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HeralckfRevie SERVING CENTRAL ILLINOIS SINGE 1873 FRIDAY Last season Citing rising costs, Ananda WAND excited about new talk showTime Out! m September 14, 2001 Decatur, Illinois city's premier sports team calling it quitsCl TF.RR0R A! strikes TOLL STANDS AT 4.888 No survivors found; New threats rattle Washington Knight Ridder Newspapers MIAMI The worst fears are realized: Four thousand, seven hundred and sixty-three people are missing and presumed dead under the ruins of the World Trade Center, New York Mayor Rudolph Giuliani said Thursday. The toll at the Pentagon: 190. In Pennsylvania: 45. The apparent total so far stands at 4,998 lives lost in the terrorist atrocity that stunned the nation Tuesday, steered it toward war Thursday and plunges it into an official day of mourning today. The death toll exceeds that from Pearl Harbor and the sinking of the Titanic combined. And new fears erupted Thursday in Washington and New York. Guards hustled Vice President Dick Cheney to Camp David "as a precautionary measure," a spokeswoman said. A bomb scare generated by a suspicious package emptied the U.S. Senate. As air travel slowly resumed, New York's three major airports opened briefly and then closed again so FBI agents could search for suspects. One man claiming to be a pilot and carrying false identification was arrested, Police Commissioner Bernard Kerik said. A grim President Bush declared Friday a national day of prayer and remembrance. He asked Americans to spend lunch hour at a place of worship and to ring church bells at noon. Many Americans planned to wear red, white and blue clothing today, and to light candles at 7 p.m. "We will persevere through this national tragedy and personal loss," Bush said. "In time, we will find healing and recovery, and, in the face of all this evil, we remain strong and united, one nation under God." A somber mood of trepidation spread around the world, but here and there, America's friends found ways to offer eloquent gestures of sympathy and solidarity. In London, Queen Elizabeth II ordered a break with tradi- T0LLA9 Associated Press RECOVERY EFFORT: Firefighters rest outside a destroyed fire station across from the World Trade Center in New York City. Area blooms with flags in show of unity DECATUR National pride is waving from poles tall and short in communities throughout Central Illinois as residents join the national trend to display Old Ulory as a sym bol of unity in a time of crisis. People who don't own an American flag, and even some people is we who do are tear- in0 thp Stars and Stripes out of Thiir-cHovY- Hot-. ourselves, but aid & Review and taping u 10 windows and doors to show solidarity. People nationwide are using the flag to show support for the federal govern ment and what- 'The strong thing about the American fuss among we're united on the serious things.' Myrtie Lickey Herald & Review photosCarlos T. Miranda PATRIOTISM: 'To show patriotism and to show respect for the fallen paramedics and firefighters in New York,' said Sean McQueen, while attaching a flag to his Decatur ambulance. ever response it makes to Tuesday's terrorist attacks on New York City and Washington, D.C. The U.S. House of Representatives passed a resolution Thursday urging citizens to fly the American flag for 30 days outside their homes and businesses as a response to the terrorist attacks on the World Trade Center and the Pentagon. "You will be sending a strong signal to millions of people here at home and abroad that the red, white and blue represents freedom and democracy, and those ideals will live on," said House Speaker Dennis Hastert R-Yorkville. FLAGA9 SYMPATHY: 'I display the flag to show that we have feelings for the ones that were killed,' said Shirley Reimer, while sitting on her front porch in Decatur. East Coast terrorism felt at Millikin discussion ByV H&R Staff Writer DECATUR The terrorist attacks on the World Trade Center weren't just a horrific story on the news for Gloria Banks, a junior at Millikin University. She lost two family members her husband's brother and sister, who worked in the World Trade Center. "(My sister's husband) called me and left me a message to call him," she said on Thursday after a panel discussion on the attacks at Millikin University. "When I called him, he told me about everything that had happened and he was waiting to hear." On Wednesday, her brother-in-law was found at a New York City hospital. Doctors had amputated his legs, and he was unconscious. When he regained consciousness, he went into cardiac arrest and died. Her sister-in-law is missing. "We're just waiting," said Banks, 20. "I have to hear from my husband and family in Jamaica. I'm the contact person." Banks grew up in Jamaica and lived in New York for four years. She's a triple major in political science, economics and Spanish with a minor in com munications. She said at times like this, it helps to talk about what's going on. "Discussion is good," she said. "We need more of it." America needs to really look at its international policies, she said, and ask itself why so many other countries have grievances against the United MILLIKINA9 Prolonged military campaign expected Knight Ridder Newspapers WASHINGTON - The Bush administration is planning a sustained military campaign not mere retaliation against the terrorists behind the attacks on New York and Washington and governments that aid them, the No. 2 man at the Pentagon said Thursday. "It's going to unfold over time," Deputy Defense Secretary Paul Wolfowitz said. He added that President Bush has "a whole range of options in front of him" as he decides how to wage what he has pledged will be a "war on terrorism" aimed at "eradicating" those who practice it. Experts said the military options broadly include: Launching strikes with cruise missiles or long- MILITARYA9 Businesses plan rally for Sept. 23 DECATUR Local business leaders are planning a rally to honor the families of the terrorist attack victims and rescue workers. "This is an opportunity to come together in a visible show of support for our great country," said Chris Olsen, chairman of the board of The Chamber of Commerce for Decatur and Macon County, one of the event's sponsors. The Decatur Area Convention and Visitors Bureau and Illinois Power Co. also are sponsoring the rally. The event is scheduled for 2 p.m. Sunday, Sept. 23, at Millikin University's Frank M. Lindsay Field. It will be followed by a candlelight vigil at 7:30 p.m. in Central Park and fireworks at 8 p.m. from atop the Barnes Citizen Building. Other individuals and organizations interested in participating can call the Chamber at 422-2200. Decatur Mayor Terry Howley said he has seen the city pull together since the attacks, and this gathering will help this process to continue. "I think this event will accelerate this light-years ahead," Howley said. Huey Freeman can be reached at hfreemanfaherald-review.com or 421-6985. INSIDE: Giving blood Record numbers of people across the nation and in Decatur are lining up to donate blood. A4 Airport security The security company guarding most of the major airports in the country was fined $1 million last year for hiring people with criminal records. A5 Investigation Investigators comb the country for collaborators who may still be at large. Agents recover one black box and detect the signal from another. A9 Air travel Airlines returned to the skies Thursday with limited service and tight security. Sports on hold Major League Baseball and the NFL cancel this weekend's games. The University of Illinois postpones its game with Louisville. CI At a glance: President Bush vows that America will "lead the world to victory" over terrorism Deputy Defense Secretary Paul Wolfowitz says the military campaign against terrorism will 'unfold over time' Stock market officials announce that trading will resume Monday President Bush declares today a national day of prayer and remembrance New York Mayor Rudolph Giuliani reports 4,763 missing in World Trade Center attacks; Pentagon death toll stands at 190 Vice President Dick Cheney is taken to Camp David while officials widen security buffer around the White House Members of Congress evacuate the Capitol after a bomb threat Corn and soybean prices climb as the Chicago Board of Trade reopens for an abbreviated session "02138 "00001' 50 cents Our 128th year Issue 257 Four sections INSIDE Ann Landers B4 Movies . B2,Time Out! Business B1-2 Classifieds D1-6 Comics B5 Life B2-4 Obituaries A6 Opinion A8 Puzzles ....D3,4,5,6 Television B3 HIGH LOW 6848 C : WEATHER Today: Sunny and cooler. Tonight: Partly cloudy. DetailsB6 DeHvery...421-6990 Newsroom... 421 -6979 Classified... 421 -6960 Outside Decatur...1-800-437-2533 Online...www.herald-review.com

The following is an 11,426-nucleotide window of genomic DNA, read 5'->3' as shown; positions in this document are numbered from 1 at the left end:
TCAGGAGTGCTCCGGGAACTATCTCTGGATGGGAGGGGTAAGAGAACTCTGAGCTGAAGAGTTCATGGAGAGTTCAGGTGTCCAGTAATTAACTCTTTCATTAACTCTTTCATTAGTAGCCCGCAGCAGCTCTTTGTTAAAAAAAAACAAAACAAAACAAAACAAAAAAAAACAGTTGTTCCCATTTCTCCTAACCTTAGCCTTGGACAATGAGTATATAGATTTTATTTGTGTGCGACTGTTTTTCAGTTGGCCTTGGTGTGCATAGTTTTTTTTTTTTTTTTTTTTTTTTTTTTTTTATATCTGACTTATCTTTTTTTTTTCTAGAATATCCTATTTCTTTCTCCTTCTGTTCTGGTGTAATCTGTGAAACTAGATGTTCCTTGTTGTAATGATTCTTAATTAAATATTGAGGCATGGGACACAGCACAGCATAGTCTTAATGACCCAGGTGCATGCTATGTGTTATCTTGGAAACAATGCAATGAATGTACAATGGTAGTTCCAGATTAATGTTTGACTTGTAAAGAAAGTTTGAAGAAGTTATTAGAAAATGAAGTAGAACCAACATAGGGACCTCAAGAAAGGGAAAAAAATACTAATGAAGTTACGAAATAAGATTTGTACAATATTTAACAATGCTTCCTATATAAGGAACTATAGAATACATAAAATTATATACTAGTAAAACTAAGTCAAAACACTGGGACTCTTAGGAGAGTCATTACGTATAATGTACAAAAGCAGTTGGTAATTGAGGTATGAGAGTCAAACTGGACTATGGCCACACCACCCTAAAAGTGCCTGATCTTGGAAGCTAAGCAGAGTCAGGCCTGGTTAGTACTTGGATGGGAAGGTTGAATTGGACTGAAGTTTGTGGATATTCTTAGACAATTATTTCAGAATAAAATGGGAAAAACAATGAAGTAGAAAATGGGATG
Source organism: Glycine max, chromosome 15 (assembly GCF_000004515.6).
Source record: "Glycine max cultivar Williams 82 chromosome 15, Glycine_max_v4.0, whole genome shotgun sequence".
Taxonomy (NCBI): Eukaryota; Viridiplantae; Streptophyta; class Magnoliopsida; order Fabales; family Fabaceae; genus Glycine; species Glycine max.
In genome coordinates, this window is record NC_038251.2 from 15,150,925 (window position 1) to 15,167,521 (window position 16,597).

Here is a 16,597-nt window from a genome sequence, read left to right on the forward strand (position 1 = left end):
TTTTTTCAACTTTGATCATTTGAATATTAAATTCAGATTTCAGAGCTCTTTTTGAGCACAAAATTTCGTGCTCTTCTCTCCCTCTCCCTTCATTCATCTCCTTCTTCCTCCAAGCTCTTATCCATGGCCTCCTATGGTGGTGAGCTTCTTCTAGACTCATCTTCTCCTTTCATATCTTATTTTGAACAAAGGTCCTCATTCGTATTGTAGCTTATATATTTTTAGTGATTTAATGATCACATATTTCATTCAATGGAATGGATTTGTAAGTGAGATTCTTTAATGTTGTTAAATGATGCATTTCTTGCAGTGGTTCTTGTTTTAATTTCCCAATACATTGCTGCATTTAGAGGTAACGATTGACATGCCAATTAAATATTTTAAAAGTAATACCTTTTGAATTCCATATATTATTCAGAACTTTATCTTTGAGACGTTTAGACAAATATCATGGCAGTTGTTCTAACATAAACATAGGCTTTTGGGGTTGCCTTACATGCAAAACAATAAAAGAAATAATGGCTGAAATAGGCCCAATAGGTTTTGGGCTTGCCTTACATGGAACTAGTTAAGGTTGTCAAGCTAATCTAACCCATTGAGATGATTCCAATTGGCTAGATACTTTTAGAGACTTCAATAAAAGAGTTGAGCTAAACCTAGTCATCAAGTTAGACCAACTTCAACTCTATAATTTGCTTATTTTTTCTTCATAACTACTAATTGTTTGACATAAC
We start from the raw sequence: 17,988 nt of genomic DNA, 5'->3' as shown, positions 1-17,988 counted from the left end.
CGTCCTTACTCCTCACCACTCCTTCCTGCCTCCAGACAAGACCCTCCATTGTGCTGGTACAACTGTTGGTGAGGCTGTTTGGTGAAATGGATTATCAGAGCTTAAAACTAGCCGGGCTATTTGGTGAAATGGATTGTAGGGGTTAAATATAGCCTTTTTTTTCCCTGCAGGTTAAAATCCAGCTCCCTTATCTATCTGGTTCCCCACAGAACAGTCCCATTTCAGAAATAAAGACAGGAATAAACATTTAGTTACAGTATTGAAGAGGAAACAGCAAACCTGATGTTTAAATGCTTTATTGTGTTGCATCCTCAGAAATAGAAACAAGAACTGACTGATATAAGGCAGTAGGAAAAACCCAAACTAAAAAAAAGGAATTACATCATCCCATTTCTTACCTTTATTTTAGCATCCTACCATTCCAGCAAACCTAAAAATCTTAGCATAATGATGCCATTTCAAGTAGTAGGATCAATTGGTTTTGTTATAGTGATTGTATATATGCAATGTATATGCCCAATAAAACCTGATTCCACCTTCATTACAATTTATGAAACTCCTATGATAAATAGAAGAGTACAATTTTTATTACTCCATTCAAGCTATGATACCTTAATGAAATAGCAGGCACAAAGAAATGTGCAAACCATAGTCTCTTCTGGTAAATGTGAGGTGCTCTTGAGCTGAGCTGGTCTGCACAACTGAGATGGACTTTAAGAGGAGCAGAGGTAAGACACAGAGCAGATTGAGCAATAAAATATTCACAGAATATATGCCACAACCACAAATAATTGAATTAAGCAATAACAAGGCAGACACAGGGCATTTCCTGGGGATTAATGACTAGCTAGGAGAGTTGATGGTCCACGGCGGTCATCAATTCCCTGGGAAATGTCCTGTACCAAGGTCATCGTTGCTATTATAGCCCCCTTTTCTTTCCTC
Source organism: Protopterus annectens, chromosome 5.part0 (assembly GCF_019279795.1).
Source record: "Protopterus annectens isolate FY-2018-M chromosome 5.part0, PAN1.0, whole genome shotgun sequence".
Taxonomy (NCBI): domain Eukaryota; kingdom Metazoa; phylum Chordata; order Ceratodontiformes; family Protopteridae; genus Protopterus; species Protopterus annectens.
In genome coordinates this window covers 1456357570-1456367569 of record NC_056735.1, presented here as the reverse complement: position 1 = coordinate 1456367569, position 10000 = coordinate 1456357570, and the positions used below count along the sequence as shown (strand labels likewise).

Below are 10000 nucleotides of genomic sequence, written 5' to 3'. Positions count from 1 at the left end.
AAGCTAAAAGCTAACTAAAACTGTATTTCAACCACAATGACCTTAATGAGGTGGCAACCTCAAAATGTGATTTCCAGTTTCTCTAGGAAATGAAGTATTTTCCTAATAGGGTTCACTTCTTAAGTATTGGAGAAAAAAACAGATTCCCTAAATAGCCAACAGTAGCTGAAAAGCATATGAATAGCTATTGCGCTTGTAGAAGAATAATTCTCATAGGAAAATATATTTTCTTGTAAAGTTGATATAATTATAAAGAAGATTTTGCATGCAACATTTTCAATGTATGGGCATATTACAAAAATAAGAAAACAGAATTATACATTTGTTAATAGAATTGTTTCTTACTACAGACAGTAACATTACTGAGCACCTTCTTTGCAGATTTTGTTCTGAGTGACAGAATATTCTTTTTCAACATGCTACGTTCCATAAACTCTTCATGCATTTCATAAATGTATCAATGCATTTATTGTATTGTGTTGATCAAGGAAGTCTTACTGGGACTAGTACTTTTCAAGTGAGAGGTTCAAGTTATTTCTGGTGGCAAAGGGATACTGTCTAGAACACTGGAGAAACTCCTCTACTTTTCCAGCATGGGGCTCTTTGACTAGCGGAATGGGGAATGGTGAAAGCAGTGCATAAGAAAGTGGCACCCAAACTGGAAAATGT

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  1. Herald and Review,
  2. 14 Sep 2001, Fri,